I've gotta drive from Memphis, TN to Atlanta, GA. For Coheed So Worth It! I broke down in Columbus once. It wasn't bad aside from the broken down part.
I've gotta drive from Memphis, TN to Atlanta, GA to see Coheed but its SOO worth it. I broke down in Columbus once. Wasn't that bad. True story.
Yet, no Cleveland date on the tour. The only date reasonably close is for Rock on the Range in Columbus where they won't get enough stage time and I've got to sell a kidney to spend the weekend when I just want to see C&C.... makes me sad.
This is Chris Lester. I would like to get in touch with Theo. I have a project for him.
Please have him call me at 216-469-4958 ASAP!!!
GREAT ALBUM! It’s Gretchen at her very finest! True Honest Rockin Country! It’s an album you’ll leave in your CD player/IPOD and never get tired of listening too! WELCOME BACK Gretchen we’ve missed you!
Buy this album for your collection!
Amazing producer, well put when you say: "the best producer you've never heard."
gelatinously somnambulant... nice
I knew officially that I would completely disagree with this review when I read, "Baby Birch ascends to a sexy climax"? Seriously?!? D: Did you even attempt to read the lyrics?
Is there still a Kent Guitar website now Geocities has gone? I get lots of enquiries at hagstrom.org.uk about Kent guitars as Hagstrom contracted a couple of models in the 60's.
I find your article interesting but not well researched. The guys who recorded Collette's album did so as a favor to a her. None of them were actually in a band with Colette. Dan and Mark produced and recorded her entire album (start to finish) in two weeks at Dan's home studio. They had only two weeks because Dan was moving out of state. It was the first project Dan had ever attempted as a recording engineer - it turned out pretty well given the time limitations and the fact that he was a novice. While it's certainly not perfect, it definitely served its purpose and helped Colette gain some notoriety. I think she even won a major songwriting contest based on these recordings. I'm surprised Colette would allow you to publish a review that discounts her friends' efforts to help her.
Diluted, yes maybe, but still a strong, kick your behind brew! (and even more standout if you compare to what it is out there these days)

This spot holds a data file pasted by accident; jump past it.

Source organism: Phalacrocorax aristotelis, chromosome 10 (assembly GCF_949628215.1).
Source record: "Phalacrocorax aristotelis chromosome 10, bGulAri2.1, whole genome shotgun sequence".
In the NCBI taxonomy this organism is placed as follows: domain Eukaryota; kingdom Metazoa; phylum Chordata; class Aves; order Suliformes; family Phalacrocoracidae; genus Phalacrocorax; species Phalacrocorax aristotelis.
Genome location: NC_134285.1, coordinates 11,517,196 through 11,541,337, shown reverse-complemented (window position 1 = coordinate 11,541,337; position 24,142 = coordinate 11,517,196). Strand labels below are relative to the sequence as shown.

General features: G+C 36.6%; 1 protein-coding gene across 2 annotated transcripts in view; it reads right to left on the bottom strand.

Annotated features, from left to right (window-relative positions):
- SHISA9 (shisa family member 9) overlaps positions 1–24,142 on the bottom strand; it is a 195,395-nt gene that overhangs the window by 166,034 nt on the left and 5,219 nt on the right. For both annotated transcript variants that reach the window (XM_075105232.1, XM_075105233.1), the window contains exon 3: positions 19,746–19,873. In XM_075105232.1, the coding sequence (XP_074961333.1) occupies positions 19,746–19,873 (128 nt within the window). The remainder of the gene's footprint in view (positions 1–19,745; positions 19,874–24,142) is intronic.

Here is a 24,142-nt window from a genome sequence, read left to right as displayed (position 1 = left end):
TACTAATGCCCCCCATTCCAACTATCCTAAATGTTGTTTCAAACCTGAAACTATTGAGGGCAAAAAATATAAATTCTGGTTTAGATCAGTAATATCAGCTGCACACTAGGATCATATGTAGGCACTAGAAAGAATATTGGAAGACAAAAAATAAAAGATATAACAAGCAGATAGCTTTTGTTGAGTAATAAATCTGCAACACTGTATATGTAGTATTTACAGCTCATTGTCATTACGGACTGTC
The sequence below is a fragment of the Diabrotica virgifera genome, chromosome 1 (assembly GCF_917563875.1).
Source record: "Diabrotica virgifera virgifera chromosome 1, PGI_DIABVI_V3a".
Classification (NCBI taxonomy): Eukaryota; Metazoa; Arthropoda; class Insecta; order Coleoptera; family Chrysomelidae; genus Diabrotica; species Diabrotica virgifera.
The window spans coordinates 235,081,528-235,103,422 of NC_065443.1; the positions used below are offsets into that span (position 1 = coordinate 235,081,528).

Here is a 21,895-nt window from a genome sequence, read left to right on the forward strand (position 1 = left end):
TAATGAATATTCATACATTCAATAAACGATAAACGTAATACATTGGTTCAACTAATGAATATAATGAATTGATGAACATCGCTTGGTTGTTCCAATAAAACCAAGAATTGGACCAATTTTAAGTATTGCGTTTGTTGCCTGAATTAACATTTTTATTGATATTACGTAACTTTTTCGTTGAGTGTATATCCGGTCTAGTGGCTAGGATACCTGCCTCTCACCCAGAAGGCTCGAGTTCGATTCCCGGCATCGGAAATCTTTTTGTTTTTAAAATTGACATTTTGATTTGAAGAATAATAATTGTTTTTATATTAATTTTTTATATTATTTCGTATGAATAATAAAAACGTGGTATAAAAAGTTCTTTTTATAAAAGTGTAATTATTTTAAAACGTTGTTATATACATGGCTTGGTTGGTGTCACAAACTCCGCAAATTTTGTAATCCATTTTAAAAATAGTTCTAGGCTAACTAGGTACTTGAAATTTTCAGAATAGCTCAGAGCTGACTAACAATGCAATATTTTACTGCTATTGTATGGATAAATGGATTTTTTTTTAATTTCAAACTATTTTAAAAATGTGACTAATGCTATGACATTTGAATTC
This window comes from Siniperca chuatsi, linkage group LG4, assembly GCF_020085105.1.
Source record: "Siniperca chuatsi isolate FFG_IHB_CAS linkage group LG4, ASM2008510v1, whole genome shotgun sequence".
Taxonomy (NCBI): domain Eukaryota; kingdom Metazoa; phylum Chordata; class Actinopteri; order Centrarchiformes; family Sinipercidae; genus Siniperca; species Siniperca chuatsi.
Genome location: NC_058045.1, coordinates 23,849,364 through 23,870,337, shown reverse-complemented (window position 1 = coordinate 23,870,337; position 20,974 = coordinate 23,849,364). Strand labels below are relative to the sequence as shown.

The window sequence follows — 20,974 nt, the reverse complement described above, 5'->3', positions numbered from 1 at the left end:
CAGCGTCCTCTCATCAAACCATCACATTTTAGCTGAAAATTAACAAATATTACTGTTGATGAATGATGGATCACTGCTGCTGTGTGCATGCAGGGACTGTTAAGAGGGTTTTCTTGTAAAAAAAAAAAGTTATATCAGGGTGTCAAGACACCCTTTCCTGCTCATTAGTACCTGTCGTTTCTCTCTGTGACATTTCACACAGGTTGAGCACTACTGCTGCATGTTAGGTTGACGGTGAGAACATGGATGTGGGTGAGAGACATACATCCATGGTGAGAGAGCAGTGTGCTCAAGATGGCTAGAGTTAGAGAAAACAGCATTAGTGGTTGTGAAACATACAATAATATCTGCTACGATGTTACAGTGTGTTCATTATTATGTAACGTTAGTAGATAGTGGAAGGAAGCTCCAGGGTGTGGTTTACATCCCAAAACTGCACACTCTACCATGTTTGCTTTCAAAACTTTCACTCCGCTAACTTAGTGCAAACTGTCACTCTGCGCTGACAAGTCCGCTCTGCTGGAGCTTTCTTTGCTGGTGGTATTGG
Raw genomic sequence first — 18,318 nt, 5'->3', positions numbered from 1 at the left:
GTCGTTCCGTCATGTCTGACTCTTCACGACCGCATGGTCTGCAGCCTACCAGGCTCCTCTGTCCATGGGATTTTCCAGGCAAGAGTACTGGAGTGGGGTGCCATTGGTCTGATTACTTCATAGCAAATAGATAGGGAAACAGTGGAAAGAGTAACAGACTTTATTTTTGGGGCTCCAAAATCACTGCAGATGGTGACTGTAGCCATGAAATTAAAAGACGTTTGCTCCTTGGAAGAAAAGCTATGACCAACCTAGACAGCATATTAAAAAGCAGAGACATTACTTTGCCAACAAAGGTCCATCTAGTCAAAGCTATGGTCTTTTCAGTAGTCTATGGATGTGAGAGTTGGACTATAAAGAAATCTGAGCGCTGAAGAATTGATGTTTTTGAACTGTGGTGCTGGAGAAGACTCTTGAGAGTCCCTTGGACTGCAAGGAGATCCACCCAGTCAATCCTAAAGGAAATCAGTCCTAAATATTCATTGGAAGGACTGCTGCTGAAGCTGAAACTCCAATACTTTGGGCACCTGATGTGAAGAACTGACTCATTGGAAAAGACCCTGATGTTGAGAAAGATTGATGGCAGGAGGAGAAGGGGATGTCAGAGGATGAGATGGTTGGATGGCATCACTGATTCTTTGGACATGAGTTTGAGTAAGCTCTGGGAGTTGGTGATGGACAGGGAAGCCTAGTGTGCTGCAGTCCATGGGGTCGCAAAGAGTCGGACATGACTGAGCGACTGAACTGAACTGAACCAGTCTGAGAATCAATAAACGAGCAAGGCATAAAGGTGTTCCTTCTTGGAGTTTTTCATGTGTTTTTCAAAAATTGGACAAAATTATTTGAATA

It's okay to not like some of Allison's songs and I do respect your opinion on the songs you mentioned but there's something wrong with a review when it doesn't mention 'Holiday' and 'Trouble Is' - those songs (and 'Scars') are brilliant and distinctive standouts from her debut album. Trouble Is is a beautiful ballad that showcases Allison's vulnerablity, vocals and range the best. Holiday is this cocky and spunky rock song which reminds us of the Allison from AI (but with more edge). It's weird you left them out from your review
A good combination of covers, older material and a few unreleased tracks. When I heard "Wildfire", I couldn't help but think of "Roll Me Away". It has that distinctive Bill Payne (Little Feat) piano work. If you are a hard core Seger fan, this CD a must. Can't wait to hear Volumes 2 and so on.
The videos on http://www.blakroc.com are really well made and definitely bring the vision of this interesting concept to fruition. For I saw The Black Keys last night at Musica in their hometown of AKRON and they delivered SOLIDLY all night for a sold out crowd of screaming hometown fans.
Check out the vids for sure
i totally agree with sablespecter..i listened to a little rammstein back in high school when i was taking german classes, and didn't really keep up with them til now. my boyfriend brought home LIFAD and i fell in love all over again. the band sounds and works together as well as they ever did, and their sound has matured so much since the angst-ridden 'herzeleid' from back in the day, when i think 5 of the 6 men were going through divorces and breakups..over six albums, their sound has changed so much and always in a good way, but not necessarily for the better.
i love everything they've done, and i mean every song..till is an amazingly expressive and articulate poet, never mind his amazing singing voice. plus, he's ridiculous buff, haha. he's an artist of language, and while i can pretty much translate the lyrics for myself, if you look up the lyrics, you'll be surprised at how deceptive the music is in relation to the words. for example, the title track off the album 'reise, reise' is pretty militant-sounding and has huge explosive musicality and instrumentation, with till's signature growling vocals, but what you might not know is that it's essentially a wake-up call [literally--'reise' is low german sailor slang for 'wake up'] about the state of humanity, and the lyrics are effectively anti-violence. the song 'haifisch' [meaning 'shark'] off the new album might sound like a pounding angry german marching song to the insensitive ear, but the lyrics are a good-natured expression of solidarity between the band members amidst the very public existence they find themselves in, no matter what. just listen and stay open to the messages, and you'll find so much more than strange words and deceptive themes of s&m, other paraphilia and cannibalism, i promise.